Looking to increase employee engagement and boost productivity?
Then help employees better manage their work-life conflicts.
Companies that foster employee well-being — including a culture that supports people’s commitments outside of work — are more productive and profitable, according to Ellen Ernst Kossek, a Basil S. Turner Professor at Purdue University’s Krannert School of Management and Purdue’s 2016-17 Fellow in the Big Ten Alliance Academic Leadership Program.
“Helping employees manage work-life conflict also gives organizations greater ability to attract top talent, reduce turnover and reduce health costs,” Kossek says.
So why do so many work-family policies fall short, leaving employees and employers wondering about their value?
An international authority on workplace issues related to changing work-life relationships and new ways of working in an always-on world, Kossek argues that the business case for supporting employees has not filtered through most organizational cultures.
Short-Term Employer Needs
“At all ends of the labor market, work schedules and demands are dictated by short-term employer needs,” Kossek says. “Many companies — and managers — just don’t buy into the idea that helping people better manage work-life conflicts will improve productivity.”
In contrast, productive organizations that use human capital effectively take a longer-term perspective on the employment relationship. Quality human resources are seen as a core competency of the organization. People are viewed as assets to be nurtured and developed rather than merely as costs to be minimized.
“In these healthy work environments, employees feel engaged in their jobs and also in their home lives. They feel an energetic connection to their work and family activities,” says Kossek. “This fuels their engagement, productivity, and effectiveness both on and off the job.”
Rather than thinking of work-life issues only in terms of policies or benefits, HR teams, top executives, and managers across the organization should focus on creating greater congruence between employer and employee interests.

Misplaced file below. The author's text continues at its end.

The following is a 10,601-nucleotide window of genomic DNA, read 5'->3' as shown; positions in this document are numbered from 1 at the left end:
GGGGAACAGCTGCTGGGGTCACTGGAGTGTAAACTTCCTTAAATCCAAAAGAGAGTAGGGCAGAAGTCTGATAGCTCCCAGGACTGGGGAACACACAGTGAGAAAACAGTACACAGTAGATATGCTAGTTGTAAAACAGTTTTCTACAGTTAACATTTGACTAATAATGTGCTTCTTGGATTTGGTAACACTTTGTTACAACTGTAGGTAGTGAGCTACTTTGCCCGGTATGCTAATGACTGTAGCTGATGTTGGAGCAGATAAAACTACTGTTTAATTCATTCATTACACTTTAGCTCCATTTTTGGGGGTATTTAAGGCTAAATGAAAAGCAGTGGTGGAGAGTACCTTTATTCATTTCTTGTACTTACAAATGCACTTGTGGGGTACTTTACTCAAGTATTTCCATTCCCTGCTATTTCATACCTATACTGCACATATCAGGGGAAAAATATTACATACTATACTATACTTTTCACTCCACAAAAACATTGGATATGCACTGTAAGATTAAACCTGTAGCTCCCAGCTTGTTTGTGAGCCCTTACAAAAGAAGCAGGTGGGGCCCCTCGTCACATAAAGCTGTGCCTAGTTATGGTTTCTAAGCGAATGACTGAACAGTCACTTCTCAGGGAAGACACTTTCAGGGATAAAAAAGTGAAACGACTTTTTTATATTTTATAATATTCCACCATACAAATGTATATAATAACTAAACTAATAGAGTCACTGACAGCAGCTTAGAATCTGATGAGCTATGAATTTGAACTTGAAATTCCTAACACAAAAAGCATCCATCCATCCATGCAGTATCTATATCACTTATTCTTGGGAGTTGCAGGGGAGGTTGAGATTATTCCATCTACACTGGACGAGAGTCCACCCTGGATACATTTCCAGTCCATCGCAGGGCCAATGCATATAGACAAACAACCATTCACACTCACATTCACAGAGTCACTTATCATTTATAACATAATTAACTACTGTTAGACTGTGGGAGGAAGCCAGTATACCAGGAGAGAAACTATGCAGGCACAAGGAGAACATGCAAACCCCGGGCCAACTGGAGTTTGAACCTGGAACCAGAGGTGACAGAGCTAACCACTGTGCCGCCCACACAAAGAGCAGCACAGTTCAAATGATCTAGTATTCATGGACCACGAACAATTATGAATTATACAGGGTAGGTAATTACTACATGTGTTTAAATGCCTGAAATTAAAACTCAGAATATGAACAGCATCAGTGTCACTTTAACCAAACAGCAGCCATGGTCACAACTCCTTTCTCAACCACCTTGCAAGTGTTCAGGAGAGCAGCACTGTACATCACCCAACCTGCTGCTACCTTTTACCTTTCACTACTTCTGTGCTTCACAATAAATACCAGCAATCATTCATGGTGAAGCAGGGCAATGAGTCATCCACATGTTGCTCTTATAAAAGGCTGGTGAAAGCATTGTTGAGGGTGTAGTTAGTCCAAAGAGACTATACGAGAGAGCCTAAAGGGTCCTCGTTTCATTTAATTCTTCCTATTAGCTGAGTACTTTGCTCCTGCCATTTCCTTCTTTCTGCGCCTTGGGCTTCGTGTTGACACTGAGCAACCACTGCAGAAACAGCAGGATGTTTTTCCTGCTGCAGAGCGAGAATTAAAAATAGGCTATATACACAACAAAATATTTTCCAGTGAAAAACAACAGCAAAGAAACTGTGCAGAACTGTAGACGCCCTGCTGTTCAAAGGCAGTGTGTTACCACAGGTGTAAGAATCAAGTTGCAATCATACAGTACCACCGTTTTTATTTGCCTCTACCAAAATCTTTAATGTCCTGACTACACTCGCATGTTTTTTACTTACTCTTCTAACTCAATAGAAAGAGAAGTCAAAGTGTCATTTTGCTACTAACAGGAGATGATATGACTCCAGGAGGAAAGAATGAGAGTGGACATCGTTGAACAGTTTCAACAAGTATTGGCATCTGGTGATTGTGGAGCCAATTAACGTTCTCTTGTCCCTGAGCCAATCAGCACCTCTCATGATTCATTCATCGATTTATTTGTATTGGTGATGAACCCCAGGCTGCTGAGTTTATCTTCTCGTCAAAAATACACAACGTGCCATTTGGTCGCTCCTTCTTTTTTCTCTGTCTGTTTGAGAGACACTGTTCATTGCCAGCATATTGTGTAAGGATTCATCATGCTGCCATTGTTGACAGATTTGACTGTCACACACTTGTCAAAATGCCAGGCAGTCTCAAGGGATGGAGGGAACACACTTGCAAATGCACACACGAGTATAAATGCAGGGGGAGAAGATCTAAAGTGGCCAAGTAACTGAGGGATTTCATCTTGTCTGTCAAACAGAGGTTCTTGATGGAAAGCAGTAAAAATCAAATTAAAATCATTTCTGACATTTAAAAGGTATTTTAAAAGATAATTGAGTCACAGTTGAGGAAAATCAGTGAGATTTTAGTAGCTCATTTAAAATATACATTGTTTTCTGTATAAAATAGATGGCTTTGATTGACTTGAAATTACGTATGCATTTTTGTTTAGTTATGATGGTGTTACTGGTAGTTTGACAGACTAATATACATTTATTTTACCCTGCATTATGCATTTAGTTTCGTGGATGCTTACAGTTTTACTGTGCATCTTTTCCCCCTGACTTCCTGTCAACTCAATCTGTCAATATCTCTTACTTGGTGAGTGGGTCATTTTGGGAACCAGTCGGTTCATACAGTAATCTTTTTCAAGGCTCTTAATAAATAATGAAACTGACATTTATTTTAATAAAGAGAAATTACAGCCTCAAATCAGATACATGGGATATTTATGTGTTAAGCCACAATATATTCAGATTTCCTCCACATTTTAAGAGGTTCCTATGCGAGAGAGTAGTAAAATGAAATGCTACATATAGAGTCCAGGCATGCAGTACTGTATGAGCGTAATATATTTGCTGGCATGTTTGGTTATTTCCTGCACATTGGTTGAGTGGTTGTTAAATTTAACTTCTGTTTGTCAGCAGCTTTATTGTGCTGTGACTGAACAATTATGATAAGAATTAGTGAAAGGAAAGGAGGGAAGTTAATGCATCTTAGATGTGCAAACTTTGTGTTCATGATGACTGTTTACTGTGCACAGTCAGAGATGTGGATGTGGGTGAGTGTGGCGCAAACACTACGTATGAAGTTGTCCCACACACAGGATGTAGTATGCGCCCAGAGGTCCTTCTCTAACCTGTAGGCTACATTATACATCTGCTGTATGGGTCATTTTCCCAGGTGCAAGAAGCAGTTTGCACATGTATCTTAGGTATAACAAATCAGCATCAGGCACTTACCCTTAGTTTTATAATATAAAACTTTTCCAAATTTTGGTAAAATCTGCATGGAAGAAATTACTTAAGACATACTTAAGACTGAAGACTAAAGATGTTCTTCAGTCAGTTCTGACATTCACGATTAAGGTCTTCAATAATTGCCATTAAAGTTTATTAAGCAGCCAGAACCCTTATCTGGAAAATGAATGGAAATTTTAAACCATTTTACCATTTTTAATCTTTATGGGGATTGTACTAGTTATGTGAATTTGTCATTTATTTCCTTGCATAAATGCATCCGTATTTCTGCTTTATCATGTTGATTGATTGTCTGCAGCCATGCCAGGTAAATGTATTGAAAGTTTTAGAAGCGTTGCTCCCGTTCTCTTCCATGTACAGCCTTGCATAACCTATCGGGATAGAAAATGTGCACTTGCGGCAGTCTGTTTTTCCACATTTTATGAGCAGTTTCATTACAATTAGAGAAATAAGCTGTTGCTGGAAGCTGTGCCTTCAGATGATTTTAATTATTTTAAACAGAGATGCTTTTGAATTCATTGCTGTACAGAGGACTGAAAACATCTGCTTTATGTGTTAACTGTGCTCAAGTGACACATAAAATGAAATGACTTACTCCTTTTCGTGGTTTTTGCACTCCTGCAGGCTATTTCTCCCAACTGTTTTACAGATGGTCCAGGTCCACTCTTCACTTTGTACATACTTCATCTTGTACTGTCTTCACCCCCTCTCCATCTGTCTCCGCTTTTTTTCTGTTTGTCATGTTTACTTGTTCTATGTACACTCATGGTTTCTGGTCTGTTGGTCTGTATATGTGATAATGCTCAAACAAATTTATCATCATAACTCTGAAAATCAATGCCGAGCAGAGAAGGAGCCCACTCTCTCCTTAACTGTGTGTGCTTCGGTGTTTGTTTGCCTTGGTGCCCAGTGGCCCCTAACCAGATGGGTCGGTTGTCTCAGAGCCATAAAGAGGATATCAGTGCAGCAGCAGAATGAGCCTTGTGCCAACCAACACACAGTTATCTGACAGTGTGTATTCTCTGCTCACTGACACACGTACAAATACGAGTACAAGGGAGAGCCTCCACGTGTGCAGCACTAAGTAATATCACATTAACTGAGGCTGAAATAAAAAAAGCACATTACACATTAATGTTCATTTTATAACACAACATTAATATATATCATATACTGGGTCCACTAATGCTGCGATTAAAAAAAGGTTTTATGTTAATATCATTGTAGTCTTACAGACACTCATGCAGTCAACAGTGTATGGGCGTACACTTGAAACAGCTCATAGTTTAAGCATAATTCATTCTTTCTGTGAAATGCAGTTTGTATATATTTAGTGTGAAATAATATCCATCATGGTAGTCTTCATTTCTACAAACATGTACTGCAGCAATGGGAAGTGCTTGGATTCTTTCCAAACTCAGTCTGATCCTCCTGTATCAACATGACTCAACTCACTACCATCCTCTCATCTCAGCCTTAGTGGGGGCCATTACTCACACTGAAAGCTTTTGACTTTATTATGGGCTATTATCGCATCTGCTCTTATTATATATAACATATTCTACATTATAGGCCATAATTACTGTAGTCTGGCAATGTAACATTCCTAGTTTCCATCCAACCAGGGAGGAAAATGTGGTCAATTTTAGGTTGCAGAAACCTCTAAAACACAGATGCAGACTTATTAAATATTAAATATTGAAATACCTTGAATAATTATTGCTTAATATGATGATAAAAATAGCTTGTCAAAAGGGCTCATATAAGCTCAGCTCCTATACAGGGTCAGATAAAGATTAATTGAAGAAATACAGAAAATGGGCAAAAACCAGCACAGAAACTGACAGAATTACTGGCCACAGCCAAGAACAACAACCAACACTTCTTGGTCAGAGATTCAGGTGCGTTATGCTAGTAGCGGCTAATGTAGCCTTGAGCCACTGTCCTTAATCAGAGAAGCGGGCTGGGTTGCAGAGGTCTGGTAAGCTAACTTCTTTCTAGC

According to Kossek, 3 factors indicate employee well-being:
- They feel recognized and valued for good work. They believe that their jobs are a good fit with their abilities and interests.
- They believe they’re able to have a career with their employer with “mutual positive social exchange in the employment relationship.” This means they are paid fairly and job demands aren’t excessive. They don’t feel they have to sacrifice their personal and family well-being in order to perform their jobs.
- They are developing skills and knowledge that keeps them employable for a lifelong career.
In addition, the organization can provide support for individuals looking for new strategies to better manage their work-life conflicts. We partnered with Kossek to develop the WorkLife Indicator, a tool to help people understand the factors that come into play when managing work-life boundaries.
The WorkLife Indicator is a simple, 10-minute assessment that managers or human resources can provide to help employees as well. The tool helps people rethink how they manage the boundaries between work and family, identify choices, and put together a plan that will benefit them as well as their employer.
Ellen Ernst Kossek is the Basil S. Turner Professor at Purdue University’s Krannert School of Management and Research Director of the Susan Bulkeley Butler Center for Leadership Excellence with a courtesy appointment in Psychological Sciences. She holds degrees from Yale University (Ph.D in organizational behavior), the University of Michigan (MBA in human resources); and Mount Holyoke College (with honors in psychology). In 2016-2017, she was a Fellow for Purdue University in the Big Ten Alliance Academic Leadership Program. Learn more about Ellen Kossek and her work.